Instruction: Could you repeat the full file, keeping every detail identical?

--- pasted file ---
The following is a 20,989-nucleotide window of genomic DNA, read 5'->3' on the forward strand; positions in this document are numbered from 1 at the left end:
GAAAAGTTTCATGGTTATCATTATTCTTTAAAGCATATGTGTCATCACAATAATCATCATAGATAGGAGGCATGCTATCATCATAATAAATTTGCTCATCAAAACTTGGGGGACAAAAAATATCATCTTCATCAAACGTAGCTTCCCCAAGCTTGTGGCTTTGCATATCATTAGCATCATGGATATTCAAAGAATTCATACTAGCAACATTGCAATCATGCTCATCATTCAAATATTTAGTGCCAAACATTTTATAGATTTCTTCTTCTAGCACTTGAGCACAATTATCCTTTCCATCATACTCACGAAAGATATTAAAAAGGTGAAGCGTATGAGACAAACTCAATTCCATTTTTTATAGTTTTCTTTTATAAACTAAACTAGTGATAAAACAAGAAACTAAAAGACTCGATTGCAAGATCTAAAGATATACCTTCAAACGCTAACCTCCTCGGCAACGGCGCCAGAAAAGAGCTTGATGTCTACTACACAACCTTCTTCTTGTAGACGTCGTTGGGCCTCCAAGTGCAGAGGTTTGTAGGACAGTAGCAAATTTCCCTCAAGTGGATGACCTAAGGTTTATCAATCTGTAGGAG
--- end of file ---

The following is a 20,989-nucleotide window of genomic DNA, read 5'->3' on the forward strand; positions in this document are numbered from 1 at the left end:
GAAAAGTTTCATGGTTATCATTATTCTTTAAAGCATATGTGTCATCACAATAATCATCATAGATAGGAGGCATGCTATCATCATAATAAATTTGCTCATCAAAACTTGGGGGACAAAAAATATCATCTTCATCAAACGTAGCTTCCCCAAGCTTGTGGCTTTGCATATCATTAGCATCATGGATATTCAAAGAATTCATACTAGCAACATTGCAATCATGCTCATCATTCAAATATTTAGTGCCAAACATTTTATAGATTTCTTCTTCTAGCACTTGAGCACAATTATCCTTTCCATCATACTCACGAAAGATATTAAAAAGGTGAAGCGTATGAGACAAACTCAATTCCATTTTTTATAGTTTTCTTTTATAAACTAAACTAGTGATAAAACAAGAAACTAAAAGACTCGATTGCAAGATCTAAAGATATACCTTCAAACGCTAACCTCCTCGGCAACGGCGCCAGAAAAGAGCTTGATGTCTACTACACAACCTTCTTCTTGTAGACGTCGTTGGGCCTCCAAGTGCAGAGGTTTGTAGGACAGTAGCAAATTTCCCTCAAGTGGATGACCTAAGGTTTATCAATCTGTAGGAG